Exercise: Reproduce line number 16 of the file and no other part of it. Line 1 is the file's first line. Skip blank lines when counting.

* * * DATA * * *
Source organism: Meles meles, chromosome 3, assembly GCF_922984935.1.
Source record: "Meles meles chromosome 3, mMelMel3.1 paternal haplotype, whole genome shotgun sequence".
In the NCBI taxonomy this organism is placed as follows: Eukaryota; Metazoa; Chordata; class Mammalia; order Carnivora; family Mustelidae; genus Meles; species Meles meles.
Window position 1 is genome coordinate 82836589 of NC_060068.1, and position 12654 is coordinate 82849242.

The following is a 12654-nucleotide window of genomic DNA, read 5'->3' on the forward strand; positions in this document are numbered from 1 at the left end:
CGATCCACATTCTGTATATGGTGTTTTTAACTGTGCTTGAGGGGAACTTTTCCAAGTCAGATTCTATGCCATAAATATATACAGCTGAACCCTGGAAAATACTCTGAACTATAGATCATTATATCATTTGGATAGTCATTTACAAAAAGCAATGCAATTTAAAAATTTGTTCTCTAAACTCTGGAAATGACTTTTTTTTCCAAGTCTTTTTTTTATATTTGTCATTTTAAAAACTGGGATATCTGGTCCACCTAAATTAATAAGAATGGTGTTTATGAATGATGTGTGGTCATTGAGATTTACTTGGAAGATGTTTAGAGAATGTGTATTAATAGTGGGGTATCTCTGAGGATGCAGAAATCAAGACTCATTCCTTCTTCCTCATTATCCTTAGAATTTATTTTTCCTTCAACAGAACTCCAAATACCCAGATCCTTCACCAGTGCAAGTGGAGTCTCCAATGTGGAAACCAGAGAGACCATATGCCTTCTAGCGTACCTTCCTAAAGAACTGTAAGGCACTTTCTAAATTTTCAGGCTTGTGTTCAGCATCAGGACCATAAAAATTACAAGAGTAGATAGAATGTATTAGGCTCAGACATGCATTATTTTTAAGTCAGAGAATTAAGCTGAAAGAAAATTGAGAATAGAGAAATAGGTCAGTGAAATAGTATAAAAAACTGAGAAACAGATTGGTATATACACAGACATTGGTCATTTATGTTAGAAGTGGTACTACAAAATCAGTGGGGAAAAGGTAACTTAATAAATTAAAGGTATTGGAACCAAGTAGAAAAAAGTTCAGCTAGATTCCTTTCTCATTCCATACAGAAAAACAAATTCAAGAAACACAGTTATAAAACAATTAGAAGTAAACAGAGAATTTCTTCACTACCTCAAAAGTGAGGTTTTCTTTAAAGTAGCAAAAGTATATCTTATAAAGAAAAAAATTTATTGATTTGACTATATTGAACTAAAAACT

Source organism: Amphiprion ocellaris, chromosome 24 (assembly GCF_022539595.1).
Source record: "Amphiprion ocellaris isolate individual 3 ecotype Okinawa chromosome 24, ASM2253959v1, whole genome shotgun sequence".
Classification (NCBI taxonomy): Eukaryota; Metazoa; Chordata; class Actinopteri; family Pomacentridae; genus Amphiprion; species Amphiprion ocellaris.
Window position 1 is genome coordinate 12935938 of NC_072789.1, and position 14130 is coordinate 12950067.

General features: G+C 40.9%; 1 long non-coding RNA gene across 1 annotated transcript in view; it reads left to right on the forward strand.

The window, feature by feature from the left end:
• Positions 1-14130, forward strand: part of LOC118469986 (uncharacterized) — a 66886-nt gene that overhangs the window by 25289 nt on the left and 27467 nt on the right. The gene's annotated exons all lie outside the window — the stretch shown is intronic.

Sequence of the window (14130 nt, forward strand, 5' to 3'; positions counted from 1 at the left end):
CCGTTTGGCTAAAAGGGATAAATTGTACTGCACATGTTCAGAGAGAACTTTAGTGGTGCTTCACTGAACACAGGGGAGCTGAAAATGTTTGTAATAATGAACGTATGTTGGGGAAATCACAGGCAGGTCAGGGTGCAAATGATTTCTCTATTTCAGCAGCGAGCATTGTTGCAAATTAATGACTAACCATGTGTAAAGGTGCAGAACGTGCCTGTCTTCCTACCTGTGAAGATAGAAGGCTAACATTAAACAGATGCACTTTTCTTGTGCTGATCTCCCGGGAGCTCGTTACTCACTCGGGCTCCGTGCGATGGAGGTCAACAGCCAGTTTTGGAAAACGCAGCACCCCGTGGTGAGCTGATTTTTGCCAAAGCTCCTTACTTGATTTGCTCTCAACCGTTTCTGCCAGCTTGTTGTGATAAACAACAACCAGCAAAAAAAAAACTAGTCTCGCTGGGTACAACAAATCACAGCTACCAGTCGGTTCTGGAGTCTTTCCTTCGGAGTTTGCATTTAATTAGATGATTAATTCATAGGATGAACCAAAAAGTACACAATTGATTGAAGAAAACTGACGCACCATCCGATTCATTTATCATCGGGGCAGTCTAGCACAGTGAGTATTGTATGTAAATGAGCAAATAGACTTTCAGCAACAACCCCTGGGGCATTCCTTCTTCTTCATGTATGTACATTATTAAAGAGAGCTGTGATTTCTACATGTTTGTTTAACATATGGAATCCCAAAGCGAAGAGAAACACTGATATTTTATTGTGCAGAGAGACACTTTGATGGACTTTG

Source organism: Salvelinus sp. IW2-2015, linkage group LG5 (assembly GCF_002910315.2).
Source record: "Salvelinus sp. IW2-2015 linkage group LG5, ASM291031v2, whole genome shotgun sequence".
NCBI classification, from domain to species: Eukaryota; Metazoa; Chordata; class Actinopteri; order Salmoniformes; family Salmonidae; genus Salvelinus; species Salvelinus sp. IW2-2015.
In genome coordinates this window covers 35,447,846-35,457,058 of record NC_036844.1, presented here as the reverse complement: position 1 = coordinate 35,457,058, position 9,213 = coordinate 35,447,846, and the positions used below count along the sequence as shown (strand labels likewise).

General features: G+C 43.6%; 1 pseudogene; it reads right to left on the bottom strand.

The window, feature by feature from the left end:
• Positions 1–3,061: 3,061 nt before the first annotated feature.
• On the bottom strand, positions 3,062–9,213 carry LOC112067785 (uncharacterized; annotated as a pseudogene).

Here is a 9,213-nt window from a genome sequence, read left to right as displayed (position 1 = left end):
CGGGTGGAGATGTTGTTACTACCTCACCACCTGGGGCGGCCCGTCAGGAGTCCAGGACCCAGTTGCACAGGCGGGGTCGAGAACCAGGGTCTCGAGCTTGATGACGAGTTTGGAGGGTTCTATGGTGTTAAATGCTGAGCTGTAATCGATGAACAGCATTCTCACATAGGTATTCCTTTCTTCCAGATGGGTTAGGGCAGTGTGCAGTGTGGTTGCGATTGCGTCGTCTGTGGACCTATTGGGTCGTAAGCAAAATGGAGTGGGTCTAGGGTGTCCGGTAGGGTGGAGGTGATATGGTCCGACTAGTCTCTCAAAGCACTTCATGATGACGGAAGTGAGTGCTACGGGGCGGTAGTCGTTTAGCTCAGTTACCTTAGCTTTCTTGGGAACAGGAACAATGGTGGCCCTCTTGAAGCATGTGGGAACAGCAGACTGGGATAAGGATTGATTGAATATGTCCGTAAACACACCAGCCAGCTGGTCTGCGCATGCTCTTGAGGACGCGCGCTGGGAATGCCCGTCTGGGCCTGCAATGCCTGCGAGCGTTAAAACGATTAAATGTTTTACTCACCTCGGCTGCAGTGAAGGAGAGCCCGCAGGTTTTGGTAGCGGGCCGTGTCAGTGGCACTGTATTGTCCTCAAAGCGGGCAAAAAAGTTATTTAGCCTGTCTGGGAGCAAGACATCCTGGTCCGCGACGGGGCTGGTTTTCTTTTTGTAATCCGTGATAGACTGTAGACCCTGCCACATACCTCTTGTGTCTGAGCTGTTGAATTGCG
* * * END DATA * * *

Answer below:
Source organism: Salvelinus sp. IW2-2015, linkage group LG5 (assembly GCF_002910315.2).